October 2004 By Christopher Porter
Sometimes a writer can get hung up on a musician, writing about him frequently and becoming the go-to guy for insights. Stanley Dance could never get enough Ellington. You’d be remiss in not consulting Gary Giddins on Bing Crosby. And Ashley Kahn, author of this month’s cover story, is quickly becoming the person you talk to about all things Coltrane.
And I, my friends, can yap to you all about Dizzy Reece.
OK, so I haven’t chosen someone about whom I can scribe a tome, but I swear: If you buy me a nice vodka (top shelf only; I can reach the bottom one all by myself), I’ll chat you up and down about Mr. Reece. The conversation might last only as long as the drink, but in those five minutes I will inform you to no end about what I know about one of jazz’s best and most underappreciated trumpeters.
It’s not that Reece doesn’t deserve a full biography or hours and hours of intelligent chat. It’s just that Dizzy is still a mystery to me.
We’ve meet in person twice, and talked on the phone a few more times. I’ve interviewed some of Reece’s friends and associates, listened closely to his music and written an article.
And I’m still piecing together Reece’s tale.
Naturally, I hope my Overdue Ovation on Reece will point some rays toward this trumpeter, who’s been so long relegated to the shadows, but my article doesn’t give the complete picture on this man. Dizzy is deep—and I’ve merely dipped.
Alice Coltrane is another musician whose personality is mysterious to those of us on the outside. It’s been tough to get Mrs. John Coltrane to give interviews, and it’s been by choice that Alice has stayed out of the spotlight, concentrating on her inner life rather than her life on stage. But with the new album Translinear Light, and the encouragement of her son Ravi, Alice is being introduced to new fans—and being reintroduced to generations who may have forgotten her.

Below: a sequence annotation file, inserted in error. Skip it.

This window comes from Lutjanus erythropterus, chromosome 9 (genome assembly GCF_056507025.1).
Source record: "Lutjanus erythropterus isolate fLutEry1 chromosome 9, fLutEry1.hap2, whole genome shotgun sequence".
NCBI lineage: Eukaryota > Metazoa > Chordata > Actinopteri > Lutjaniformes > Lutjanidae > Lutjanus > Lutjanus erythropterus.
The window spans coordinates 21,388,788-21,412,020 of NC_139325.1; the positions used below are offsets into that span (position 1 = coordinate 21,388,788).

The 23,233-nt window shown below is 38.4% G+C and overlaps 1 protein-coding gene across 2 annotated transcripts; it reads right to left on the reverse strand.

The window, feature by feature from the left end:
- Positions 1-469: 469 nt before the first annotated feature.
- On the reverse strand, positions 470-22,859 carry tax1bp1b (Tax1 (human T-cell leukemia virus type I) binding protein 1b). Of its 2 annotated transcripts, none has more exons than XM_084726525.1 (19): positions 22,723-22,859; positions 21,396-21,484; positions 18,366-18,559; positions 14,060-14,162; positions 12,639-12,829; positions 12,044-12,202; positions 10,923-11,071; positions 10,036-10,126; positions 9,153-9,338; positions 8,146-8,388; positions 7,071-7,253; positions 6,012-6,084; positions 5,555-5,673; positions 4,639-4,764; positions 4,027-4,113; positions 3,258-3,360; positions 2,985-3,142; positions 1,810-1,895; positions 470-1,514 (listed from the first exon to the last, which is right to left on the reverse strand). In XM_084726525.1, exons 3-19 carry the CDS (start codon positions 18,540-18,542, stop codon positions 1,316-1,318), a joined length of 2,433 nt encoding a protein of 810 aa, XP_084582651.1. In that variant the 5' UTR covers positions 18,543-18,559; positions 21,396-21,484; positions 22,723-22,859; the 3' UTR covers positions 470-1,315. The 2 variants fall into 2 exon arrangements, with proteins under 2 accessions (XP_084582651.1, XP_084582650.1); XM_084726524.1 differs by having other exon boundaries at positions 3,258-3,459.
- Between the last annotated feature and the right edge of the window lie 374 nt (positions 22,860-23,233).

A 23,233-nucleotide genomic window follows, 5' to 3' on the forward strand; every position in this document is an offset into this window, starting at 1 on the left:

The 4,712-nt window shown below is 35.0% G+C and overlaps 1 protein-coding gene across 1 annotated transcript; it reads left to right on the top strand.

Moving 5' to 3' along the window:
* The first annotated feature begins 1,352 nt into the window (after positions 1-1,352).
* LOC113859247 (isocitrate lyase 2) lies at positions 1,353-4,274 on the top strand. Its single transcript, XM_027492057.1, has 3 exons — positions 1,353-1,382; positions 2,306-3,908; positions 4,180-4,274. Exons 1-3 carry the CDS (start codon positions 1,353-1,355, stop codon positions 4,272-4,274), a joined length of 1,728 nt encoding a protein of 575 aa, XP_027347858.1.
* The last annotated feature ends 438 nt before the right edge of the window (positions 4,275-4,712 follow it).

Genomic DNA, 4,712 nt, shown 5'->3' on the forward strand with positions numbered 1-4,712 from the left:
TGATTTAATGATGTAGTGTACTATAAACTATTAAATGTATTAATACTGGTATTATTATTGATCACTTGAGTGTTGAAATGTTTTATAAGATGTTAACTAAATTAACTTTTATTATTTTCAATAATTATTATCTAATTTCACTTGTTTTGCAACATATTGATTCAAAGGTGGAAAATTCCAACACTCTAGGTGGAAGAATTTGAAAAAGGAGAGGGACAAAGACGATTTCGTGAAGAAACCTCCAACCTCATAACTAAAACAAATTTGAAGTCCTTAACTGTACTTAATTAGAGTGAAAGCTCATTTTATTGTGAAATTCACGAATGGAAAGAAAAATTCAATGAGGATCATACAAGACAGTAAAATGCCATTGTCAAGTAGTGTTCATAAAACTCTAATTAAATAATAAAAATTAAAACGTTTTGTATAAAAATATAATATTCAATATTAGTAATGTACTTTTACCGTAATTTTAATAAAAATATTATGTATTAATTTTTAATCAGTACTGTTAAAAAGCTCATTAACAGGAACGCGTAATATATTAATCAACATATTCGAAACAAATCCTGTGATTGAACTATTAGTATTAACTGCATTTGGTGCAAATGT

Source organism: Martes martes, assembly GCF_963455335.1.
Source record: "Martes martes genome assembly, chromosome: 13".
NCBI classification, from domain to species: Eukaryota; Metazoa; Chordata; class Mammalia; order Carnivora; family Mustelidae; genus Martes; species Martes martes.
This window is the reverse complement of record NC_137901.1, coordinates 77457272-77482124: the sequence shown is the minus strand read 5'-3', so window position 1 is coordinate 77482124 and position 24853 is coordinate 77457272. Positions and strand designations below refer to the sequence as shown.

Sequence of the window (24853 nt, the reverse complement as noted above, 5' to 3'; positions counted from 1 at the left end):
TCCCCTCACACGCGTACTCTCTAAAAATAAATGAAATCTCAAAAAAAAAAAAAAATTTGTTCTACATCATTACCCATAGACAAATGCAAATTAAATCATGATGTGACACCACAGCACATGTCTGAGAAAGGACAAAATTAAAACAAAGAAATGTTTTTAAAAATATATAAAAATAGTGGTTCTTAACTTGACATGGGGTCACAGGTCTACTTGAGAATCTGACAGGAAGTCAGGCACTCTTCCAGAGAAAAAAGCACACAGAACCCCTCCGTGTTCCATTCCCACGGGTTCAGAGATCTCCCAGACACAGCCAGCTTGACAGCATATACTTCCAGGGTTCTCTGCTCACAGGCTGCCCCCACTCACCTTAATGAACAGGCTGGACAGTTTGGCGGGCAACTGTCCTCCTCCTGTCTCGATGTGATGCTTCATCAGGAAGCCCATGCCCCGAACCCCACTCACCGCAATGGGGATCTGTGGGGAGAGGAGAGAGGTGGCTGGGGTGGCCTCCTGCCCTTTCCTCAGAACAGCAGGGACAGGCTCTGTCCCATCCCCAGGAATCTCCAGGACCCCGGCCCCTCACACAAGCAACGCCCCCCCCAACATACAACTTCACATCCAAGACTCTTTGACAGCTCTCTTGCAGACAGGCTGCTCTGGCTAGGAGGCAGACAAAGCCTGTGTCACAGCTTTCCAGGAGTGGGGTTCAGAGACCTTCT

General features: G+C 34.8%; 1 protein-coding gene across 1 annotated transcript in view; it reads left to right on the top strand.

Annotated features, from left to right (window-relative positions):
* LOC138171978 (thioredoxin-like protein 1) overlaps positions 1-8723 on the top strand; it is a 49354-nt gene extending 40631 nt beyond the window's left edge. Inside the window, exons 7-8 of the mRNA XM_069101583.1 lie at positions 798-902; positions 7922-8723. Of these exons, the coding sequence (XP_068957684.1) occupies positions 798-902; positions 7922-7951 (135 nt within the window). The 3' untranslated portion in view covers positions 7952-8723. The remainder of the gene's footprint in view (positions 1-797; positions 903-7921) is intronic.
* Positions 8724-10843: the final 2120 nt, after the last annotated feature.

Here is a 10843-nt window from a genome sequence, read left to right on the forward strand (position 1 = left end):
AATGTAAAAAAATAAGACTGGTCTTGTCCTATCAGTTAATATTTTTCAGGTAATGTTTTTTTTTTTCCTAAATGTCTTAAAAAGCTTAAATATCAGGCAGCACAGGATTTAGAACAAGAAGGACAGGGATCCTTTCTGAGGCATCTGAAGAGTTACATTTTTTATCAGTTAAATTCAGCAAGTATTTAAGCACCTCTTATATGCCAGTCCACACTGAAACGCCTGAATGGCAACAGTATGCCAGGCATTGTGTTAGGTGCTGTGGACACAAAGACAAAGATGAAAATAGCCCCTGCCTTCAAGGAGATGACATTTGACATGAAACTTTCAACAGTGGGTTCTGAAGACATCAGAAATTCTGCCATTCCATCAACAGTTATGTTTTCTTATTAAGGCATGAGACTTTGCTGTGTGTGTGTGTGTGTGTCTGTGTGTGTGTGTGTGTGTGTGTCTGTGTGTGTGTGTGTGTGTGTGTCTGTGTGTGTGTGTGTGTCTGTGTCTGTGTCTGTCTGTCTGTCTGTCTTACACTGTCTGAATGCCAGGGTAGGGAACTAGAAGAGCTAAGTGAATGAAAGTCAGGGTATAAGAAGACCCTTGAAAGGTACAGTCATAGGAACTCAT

Kahn built up trust with the Coltrane family when he wrote A Love Supreme: The Story of John Coltrane’s Signature Album, and he’s currently writing a book about the history of Impulse—the label that Trane built. Because of the Coltranes’ faith in Kahn, he was able to be a fly on the wall at one of the recording sessions for Translinear Light and tell Alice’s story from the inside.
If someone would give Dizzy Reece another shot to record, I’d be happy to sit in and document the session. Then I’d be able to hit you up for a second drink and tell you what else I’ve learned about him.
Originally published in October 2004